2019 champions England have recalled all-rounder Ben Stokes from his ODI retirement and will be one of the teams of the tournament at the ODI World Cup.
England has a big target on its back heading into the ICC Cricket World Cup. As the defending world champions in both the 50-over and Twenty20 formats, the English are the kings of white-ball cricket and, in theory, the team to beat over the next couple of months — even if India, South Africa and Australia, in particular, might have something to say about that. There's plenty going for England, too. (More Cricket News | ICC ODI World Cup 2023)
Eight of the 2019 World Cup-winning squad are back again seeking to defend the title and that experience can be crucial in those tight games, which can be a battle of nerves as much as anything else. Among them is Ben Stokes, who came out of ODI retirement last month and has already underlined his enduring value by hitting a 182 — the highest individual score by English player in the format — in the recent series against New Zealand.
In Jos Buttler, the team has a smart captain who seamlessly replaced the retired Eoin Morgan in the role and hasn't yet allowed the position to affect his form. Buttler remains one of the world's most destructive white-ball batters.
England isn't short of them, either. There's Stokes, Jonny Bairstow, Liam Livingstone and Harry Brook, along with more nimble batters like Dawid Malan and Joe Root. The batting goes deep, too, in the form of Moeen Ali, Chris Woakes and Sam Curran.
Beating New Zealand 3-1 in what ultimately was a dominant series victory was an encouraging way to prepare for the World Cup, even if it was in conditions vastly different to what England will face on the subcontinent.
There are some nagging concerns, however.
England's ODI side is nowhere near as settled as it was in 2019. There have been some issues regarding who will open the batting alongside Bairstow, now that Jason Roy — an ODI stalwart — was axed at the last minute to accommodate Brook. It will be Malan to start with and Brook is another option, though neither regularly open the batting.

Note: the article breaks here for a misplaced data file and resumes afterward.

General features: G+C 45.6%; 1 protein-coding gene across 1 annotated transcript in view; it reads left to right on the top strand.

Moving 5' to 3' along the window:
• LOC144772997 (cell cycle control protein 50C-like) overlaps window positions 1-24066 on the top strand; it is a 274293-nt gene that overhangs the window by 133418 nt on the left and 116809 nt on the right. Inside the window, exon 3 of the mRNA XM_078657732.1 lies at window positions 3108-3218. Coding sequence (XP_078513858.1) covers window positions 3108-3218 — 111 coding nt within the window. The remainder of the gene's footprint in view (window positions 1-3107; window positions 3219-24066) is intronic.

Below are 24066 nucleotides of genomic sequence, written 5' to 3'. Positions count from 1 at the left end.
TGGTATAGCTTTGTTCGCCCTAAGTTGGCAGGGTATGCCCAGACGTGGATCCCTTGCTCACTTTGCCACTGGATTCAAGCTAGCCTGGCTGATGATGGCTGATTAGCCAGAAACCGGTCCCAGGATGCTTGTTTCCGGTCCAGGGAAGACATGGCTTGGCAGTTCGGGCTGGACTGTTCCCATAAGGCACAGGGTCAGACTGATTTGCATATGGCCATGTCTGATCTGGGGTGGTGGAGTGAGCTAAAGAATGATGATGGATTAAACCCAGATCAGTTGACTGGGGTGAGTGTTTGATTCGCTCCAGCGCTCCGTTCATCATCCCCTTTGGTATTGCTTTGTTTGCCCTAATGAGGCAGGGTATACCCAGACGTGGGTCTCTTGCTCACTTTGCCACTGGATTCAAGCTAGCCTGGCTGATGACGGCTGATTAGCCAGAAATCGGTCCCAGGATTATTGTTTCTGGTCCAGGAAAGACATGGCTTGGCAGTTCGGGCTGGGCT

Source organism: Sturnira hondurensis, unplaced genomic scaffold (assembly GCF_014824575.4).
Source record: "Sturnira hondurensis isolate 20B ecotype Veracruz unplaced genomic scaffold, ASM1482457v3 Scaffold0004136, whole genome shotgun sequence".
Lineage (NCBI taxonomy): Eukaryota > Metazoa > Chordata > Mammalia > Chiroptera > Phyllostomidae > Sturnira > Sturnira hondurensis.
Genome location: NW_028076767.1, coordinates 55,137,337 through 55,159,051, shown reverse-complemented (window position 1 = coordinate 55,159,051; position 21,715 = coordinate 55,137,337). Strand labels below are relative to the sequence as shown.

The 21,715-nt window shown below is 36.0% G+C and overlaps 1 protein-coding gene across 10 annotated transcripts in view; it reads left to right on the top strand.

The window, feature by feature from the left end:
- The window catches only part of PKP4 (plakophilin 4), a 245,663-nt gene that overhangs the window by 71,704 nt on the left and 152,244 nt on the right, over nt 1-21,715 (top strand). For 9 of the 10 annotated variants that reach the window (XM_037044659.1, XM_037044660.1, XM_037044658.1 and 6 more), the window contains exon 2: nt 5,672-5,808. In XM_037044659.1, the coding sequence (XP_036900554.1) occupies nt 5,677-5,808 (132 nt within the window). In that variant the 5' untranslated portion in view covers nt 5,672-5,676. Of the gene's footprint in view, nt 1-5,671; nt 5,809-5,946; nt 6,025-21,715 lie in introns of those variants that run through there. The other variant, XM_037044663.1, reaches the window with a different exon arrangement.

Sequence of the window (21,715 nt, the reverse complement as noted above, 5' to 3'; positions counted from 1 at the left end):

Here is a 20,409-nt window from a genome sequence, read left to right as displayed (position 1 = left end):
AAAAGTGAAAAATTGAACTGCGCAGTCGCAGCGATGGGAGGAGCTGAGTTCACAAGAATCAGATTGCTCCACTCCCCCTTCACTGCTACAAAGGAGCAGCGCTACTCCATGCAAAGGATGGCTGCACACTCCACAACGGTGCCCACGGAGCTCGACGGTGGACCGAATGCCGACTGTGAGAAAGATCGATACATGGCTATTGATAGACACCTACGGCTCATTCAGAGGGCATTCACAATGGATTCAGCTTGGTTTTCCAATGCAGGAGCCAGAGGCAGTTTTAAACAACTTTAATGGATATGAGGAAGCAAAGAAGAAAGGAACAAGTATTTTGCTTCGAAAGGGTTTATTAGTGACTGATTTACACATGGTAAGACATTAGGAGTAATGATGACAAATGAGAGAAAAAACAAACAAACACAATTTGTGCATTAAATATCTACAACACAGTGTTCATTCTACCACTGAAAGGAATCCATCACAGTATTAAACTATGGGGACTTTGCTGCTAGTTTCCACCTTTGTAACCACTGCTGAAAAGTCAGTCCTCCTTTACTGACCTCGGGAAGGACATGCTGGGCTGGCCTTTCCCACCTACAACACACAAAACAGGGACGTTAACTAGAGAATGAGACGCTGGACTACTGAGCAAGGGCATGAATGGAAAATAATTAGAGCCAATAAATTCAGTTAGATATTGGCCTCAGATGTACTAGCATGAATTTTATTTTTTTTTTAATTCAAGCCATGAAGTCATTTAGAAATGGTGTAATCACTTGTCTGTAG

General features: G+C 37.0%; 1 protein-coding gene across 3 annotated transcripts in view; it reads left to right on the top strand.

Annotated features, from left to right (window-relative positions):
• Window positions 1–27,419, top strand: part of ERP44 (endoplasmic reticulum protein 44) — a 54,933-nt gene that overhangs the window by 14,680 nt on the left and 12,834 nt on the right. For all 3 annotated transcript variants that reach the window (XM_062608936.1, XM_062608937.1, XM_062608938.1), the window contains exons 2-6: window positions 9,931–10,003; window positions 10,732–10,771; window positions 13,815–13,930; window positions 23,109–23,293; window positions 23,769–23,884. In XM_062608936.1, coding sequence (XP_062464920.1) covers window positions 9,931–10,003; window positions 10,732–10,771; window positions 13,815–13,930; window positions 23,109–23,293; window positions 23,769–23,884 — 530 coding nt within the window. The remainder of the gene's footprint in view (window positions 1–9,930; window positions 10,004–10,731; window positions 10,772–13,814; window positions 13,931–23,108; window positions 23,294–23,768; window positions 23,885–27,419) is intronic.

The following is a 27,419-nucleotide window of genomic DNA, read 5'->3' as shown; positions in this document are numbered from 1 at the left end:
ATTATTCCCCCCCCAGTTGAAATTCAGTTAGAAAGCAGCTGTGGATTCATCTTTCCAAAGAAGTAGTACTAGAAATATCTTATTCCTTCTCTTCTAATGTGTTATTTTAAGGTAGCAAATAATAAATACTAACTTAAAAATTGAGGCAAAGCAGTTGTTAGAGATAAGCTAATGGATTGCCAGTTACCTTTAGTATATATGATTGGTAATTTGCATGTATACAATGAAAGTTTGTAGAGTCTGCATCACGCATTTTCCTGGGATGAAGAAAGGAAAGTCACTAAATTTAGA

Brook, a batter who will likely be in England teams in all formats for years to come, belatedly earned the faith of selectors despite scoring just 37 runs in three innings against New Zealand. Root struggled just as much, hitting only 39 runs in four innings and lacks rhythm in the 50-over game having played just 16 ODIs since the 2019 World Cup.
England's bowling might be questioned, too, with the X-factor of Jofra Archer not around and fellow pacer Mark Wood's fitness remaining suspect given he didn't even play one match in the New Zealand series and hasn't had any competitive cricket since the Ashes. Spinner Adil Rashid, meanwhile, missed the final three matches against the Black Caps because a calf injury.
Before New Zealand, the English had only won one of their five previous ODI series — and that was against Bangladesh. There are series losses in there against India, Australia and South Africa, potentially England's biggest rivals at the World Cup.
Still, England's white-ball teams have an aura about them these days and their deep batting stocks mean they are rarely going to be completely out of games. They have big players who are used to the big stage and to seizing the moment when it comes.
It would be a big surprise if England doesn't reach the semi-finals, even if successfully defending the title on the subcontinent might be regarded as a bigger achievement than winning it for the first time four years ago on that unforgettable day at Lord's.
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